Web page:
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Welcome to the weekly roundup from the Oxford Martin Programme on Integrating Renewable Energy.
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Clean energy around the globe

Australia is set to meet its 2020 Renewable Energy Target of 33,000GWh of additional generation. In a record year, Australia surpassed 1GW of installations in 2017. Over 6GW of new large-scale capacity has been announced since 2016 (46% of which is solar) with almost 5GW financed under construction or operational.
 
The US and South Korea have announced a £6 million partnership to support development and demonstration projects on innovative smart energy technologies and business models. The programme will involve companies from both nations and aims to reduce costs for designing and implementing smart systems and technologies.
 
An energy analyst from the International Energy Agency (IEA) has highlighted the need for policymakers to pay more attention to decarbonising heat. While many countries are focused on renewable electricity, sourcing renewable heat solutions can deliver substantial emissions reductions. Sweden and Denmark are leading the way with 70% and 50% of heat supplied from renewables, respectively.
 
Saudi Arabia plans to auction 3.25GW of solar and 800MW of wind capacity in 2018. The projects are expected to be commissioned by 2020, by which time Saudi Arabia expects to have 3.45GW of renewable energy installed with aims to increase this total to 9.5GW by 2030. In an auction for a Saudi solar power project last year, a bid was submitted that was the world’s lowest-ever solar power tariff, at US$0.0178/kWh.
 
Budweiser has switched all its US brewing to renewable electricity as part of its parent company AB InBev’s shift to green power. Since the start of the year, Budweiser has bought power equivalent to its US brewing demand from a 300MW wind farm in Oklahoma. Switching its US brewing to renewable electricity will save the equivalent emissions of taking 48,000 cars off the road every year. AB InBev is the world’s largest brewer and is committed to achieving 100% of its purchased electricity for brewing from renewables by 2025.
 
Heathrow airport is offering a £20,000 prize for innovative ideas on how to make the aviation sector more sustainable. The winning organisation will have the opportunity to use Heathrow as a ‘live laboratory’ where it can develop the concept further. 

Electric vehicles

The UK government has awarded almost £30 million through Innovate UK to over 20 vehicle-to-grid (V2G) projects. The projects range from identifying value and revenues that can be generated by V2G technology to investigating how to combine V2G chargers with home battery units. The projects selected are backed by 80 companies that bring together vehicle manufacturers, energy suppliers, and academia. The winning consortiums must deliver their projects in the next 12-36 months.
 
As part of the recently announced Innovate UK funding, Octopus Energy will install 135 chargers in London as part of the UK’s first domestic V2G charging trial. The £7 million project will enable research into the use of domestic EV batteries to increase grid flexibility.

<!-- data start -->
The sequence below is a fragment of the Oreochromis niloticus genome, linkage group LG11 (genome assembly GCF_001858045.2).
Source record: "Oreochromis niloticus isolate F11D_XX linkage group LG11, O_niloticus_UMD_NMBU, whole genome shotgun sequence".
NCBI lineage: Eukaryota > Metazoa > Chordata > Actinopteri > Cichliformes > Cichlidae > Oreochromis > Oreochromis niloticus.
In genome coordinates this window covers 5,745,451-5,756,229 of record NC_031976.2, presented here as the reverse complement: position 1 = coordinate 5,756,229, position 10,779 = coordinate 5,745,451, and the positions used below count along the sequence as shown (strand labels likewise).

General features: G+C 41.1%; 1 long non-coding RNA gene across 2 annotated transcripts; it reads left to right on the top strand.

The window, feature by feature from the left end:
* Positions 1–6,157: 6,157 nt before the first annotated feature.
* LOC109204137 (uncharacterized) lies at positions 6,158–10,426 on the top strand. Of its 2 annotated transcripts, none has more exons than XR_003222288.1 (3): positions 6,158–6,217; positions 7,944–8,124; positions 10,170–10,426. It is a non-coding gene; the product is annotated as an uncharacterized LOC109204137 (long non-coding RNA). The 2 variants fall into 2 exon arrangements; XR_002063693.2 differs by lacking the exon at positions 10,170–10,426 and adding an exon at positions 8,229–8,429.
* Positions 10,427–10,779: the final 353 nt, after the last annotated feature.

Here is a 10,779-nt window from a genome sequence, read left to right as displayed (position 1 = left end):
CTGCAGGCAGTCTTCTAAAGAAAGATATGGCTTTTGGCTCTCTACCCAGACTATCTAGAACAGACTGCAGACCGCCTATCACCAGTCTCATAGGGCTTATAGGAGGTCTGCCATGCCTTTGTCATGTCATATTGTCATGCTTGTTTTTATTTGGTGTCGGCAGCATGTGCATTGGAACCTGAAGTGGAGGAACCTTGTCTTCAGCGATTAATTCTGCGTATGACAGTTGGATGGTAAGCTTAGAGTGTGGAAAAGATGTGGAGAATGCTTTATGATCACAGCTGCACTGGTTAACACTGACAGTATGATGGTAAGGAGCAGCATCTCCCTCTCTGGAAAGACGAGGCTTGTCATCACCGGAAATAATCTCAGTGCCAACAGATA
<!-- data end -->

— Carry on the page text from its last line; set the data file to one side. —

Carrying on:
In a study published in Nature Energy, research from the National Renewable Energy Laboratory (NREL) finds that local clustering due to uncoordinated plug-in electric vehicle (PEV) charging will change aggregate residential demand, potentially requiring significant upgrades to local transformers and the electricity distribution infrastructure, even at low adoption levels. 

BP’s venture capital arm has invested US$5 million in US mobile electric vehicle charging company FreeWire with the aim of providing charging units at retail sites in the UK and Europe this year. With the announcement, BP joins Royal Dutch Shell, which last year agreed to buy Dutch company NewMotion, the owner of one of Europe’s largest electric vehicle charging networks. These announcements come as the global economic recovery and strengthening of oil prices will likely make EVs more competitive in 2018

Energy storage

The recently established Faraday Institute has awarded £42 million in government funding to four UK research projects focusing on key challenges for battery technologies. The University of Oxford will lead on a project concentrating on next generation solid state batteries, while the other projects involve recycling, battery system modelling, and extending battery life.
 
Construction of India’s largest energy storage project has begun. The 10MW project is designed to aid the integration of rooftop solar and support the distribution network in the northern part of Delhi operated by Tata Power-DDL. The India Energy Storage Alliance hopes the project will demonstrate the ancillary grid benefits of energy storage and drive another wave of utility-scale projects in India.
 
The addition of storage has allowed a community owned rooftop solar project to secure a long-term power purchase agreement (PPA) in Massachusetts. A 1MW/2MWh battery storage system will be installed with 1MW of PV at the site, the construction of which had been postponed due to concerns of already high solar penetration on the local grid.  
 
A team of data scientists at the UK’s Satellite Applications Catapult (SAC) are leading an Innovate UK-funded study to detect lithium in Cornwall through vegetation and mineral analysis of satellite imagery. Global demand for lithium has soared in recent years as the demand for battery storage has increased. UK firm Cornish Lithium Ltd plans to use results from the new satellite study to improve its understanding of the region’s underground geological structures with a view to potential future extraction. 

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